Our chariot, EW-85748, on the ground at Minsk National Airport – Photo : Bernie Leighton | AirlineReporter
From the [AR]vault: This story was originally published on June 8, 2015.
The Tupelov Tu-154 is a classic airliner that many AvGeeks admire, but unfortunately it will no longer be able to fly with-in continental Europe. I was lucky enough to snag a seat on the last flight, a Tu-154M on Belavia to Minsk (MSQ).
You see, many in Europe were getting upset with the rare Soloviev D-30 engine gracing their passenger airports. The noise and the environmental impact did not make many friends. It is too bad, because it’s not like the 737-800 is replacing the Tu-154M on a one-to-one basis with every airline operating them at a speed comparable to that of light anyway. Why even bother other than to make a point?
My friend, who happens to divide his time between Paris and Minsk, runs an aviation enthusiast tour company and asked if I wanted to join a group to give the Tu-154 a send-off from Europe. I packed my things and ended up in Geneva (GVA) on May 29th, 2015.
Imagine someone took your iPhone and disabled LTE. Annoying. Then they shut off 4G. Super annoying. Then they took your remaining 3G connection and split it up between you and 160 of your closest friends. Welcome to the complicated world in-flight WiFi.
Hopefully live streaming content will be easier at 30,000 feet – Photo: AirlineReporter
In-flight WiFi quickly transitioned from a magical new technology that few people had any reason to use, to a near-ubiquitous amenity that passengers demand on every flight. A victim of its own success, in-flight WiFi is now often incredibly expensive and annoyingly slow. How did we get here, and what is being done about it?
Flying time in the Q400, which is operated by Horizon Air
“Take a trip for only $7!” Not today.
There are many stories out there that will tell you how to travel super cheap. That’s not this story. I am a middle class professional, without a lot of disposable income, so I need to make sure I spend it wisely. I haven’t flown in a while and started to get that itch. You probably know it. Where you feel that you need to be airborne again. I had no trips coming up for AirlineReporter and even if there were, my schedule was tight, so making something work was unlikely. I finally decided to try and set up a weekend trip on my own.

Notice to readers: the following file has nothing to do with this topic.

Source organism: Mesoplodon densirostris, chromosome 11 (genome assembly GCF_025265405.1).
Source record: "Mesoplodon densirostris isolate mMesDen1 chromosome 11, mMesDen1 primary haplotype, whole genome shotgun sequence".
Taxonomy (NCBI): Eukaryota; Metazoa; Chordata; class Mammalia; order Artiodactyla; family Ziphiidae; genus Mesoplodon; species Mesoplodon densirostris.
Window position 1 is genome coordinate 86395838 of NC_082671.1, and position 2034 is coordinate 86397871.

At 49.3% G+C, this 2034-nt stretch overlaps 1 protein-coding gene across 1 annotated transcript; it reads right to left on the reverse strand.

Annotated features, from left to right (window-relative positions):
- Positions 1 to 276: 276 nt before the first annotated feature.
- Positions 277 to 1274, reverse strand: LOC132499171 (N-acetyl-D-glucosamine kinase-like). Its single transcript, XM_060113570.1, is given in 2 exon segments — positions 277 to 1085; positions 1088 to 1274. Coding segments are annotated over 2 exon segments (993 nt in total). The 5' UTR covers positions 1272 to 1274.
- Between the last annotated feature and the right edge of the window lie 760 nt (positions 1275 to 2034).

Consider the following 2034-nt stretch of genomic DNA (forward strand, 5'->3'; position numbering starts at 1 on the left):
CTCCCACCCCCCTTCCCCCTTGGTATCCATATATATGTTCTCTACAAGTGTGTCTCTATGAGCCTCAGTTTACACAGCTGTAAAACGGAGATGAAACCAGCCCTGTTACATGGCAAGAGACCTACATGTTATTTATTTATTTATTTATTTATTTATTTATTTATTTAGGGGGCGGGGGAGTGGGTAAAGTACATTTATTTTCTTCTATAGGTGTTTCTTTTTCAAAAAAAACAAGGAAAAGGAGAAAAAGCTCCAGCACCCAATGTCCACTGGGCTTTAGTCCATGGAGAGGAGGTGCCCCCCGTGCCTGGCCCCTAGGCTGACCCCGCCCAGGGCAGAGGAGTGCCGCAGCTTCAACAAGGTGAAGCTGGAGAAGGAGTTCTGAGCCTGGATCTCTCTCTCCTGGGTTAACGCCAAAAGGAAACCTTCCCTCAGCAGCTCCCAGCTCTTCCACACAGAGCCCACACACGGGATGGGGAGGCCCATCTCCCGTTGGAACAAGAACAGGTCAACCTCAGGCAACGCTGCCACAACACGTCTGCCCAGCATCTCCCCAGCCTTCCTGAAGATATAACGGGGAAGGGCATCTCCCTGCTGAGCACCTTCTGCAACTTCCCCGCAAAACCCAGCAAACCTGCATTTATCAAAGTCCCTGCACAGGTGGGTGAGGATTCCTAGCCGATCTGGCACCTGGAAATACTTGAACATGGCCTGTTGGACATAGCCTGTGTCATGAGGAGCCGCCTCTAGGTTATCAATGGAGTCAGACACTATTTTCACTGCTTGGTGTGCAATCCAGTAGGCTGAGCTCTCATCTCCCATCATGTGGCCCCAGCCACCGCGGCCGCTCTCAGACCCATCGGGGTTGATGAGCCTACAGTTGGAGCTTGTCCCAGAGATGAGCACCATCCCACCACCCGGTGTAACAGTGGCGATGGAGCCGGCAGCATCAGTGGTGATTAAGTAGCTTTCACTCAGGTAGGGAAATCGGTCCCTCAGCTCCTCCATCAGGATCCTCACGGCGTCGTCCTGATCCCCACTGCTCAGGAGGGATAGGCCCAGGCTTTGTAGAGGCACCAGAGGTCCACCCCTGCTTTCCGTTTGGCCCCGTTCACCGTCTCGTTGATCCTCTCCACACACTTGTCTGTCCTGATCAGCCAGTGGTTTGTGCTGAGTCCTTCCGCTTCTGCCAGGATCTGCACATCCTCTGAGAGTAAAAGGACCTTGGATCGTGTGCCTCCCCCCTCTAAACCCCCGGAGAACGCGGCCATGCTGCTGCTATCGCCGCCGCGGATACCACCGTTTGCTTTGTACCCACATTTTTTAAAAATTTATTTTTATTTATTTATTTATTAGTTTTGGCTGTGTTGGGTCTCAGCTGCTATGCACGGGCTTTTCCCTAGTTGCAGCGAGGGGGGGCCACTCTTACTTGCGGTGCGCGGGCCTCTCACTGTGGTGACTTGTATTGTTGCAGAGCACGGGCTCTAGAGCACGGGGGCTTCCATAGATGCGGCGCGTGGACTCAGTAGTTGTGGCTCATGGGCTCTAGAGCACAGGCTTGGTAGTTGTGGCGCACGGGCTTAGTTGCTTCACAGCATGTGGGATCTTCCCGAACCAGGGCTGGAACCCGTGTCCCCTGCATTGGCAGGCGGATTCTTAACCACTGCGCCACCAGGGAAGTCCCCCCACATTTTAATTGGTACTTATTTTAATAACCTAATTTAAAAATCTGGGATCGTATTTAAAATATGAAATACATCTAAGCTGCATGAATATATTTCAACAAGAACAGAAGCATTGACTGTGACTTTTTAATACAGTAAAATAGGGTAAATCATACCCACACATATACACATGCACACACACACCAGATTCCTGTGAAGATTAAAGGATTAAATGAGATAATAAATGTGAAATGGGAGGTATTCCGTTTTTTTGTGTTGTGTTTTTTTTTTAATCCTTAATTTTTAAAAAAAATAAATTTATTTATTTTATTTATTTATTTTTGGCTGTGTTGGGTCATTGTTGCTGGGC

I was talking to a friend (let’s call her Brittany — turns out to be her name) about wanting to fly and she shared the sentiment. We decided to take a trip, with a few requirements: 1) Somewhere not too far away from Seattle (SEA), to have meaningful time on the ground; 2) Fly on a Bombardier Q400 (she had never flown on one); and 3) Some place where we could wear our cowboy boots (yea, I guess you can wear cowboy boots anywhere, but we wanted to go somewhere it made sense). We were up for the challenge and decided on a great location!
A sunset landing is always a treat, but what about a night at the airport? – Photo: Manu Venkat | AirlineReporter
Even for the most enthusiastic air travel aficionados, the idea of an overnight layover probably sounds awful.
Airports, after all, are an awkward place to spend the night. Hotels by the terminal can be overpriced and uninspiring. Getting into the city isn’t always a realistic option. Transit lounges aren’t always open 24/7, and even if they are, there’s no guarantee that you’ll find a cozy spot to hunker down.
For these reasons and more, overnight layovers are anathema for the business traveler elite. But for flyers looking for dirt-cheap tickets, they are sometimes a necessary evil.
But hey, we AvGeeks are an adventurous bunch, right? I figured there must be at least a tolerable way to make it from sunset to sunrise without leaving the airport. And with summer travel plans that would place me overnight at Tokyo Haneda for not just one night, but three, I had the chance to put that guess to the test.
Could there be such a thing as a good overnight layover? Join me for my three nights at Haneda – each spent very differently – to find out.
Off we go!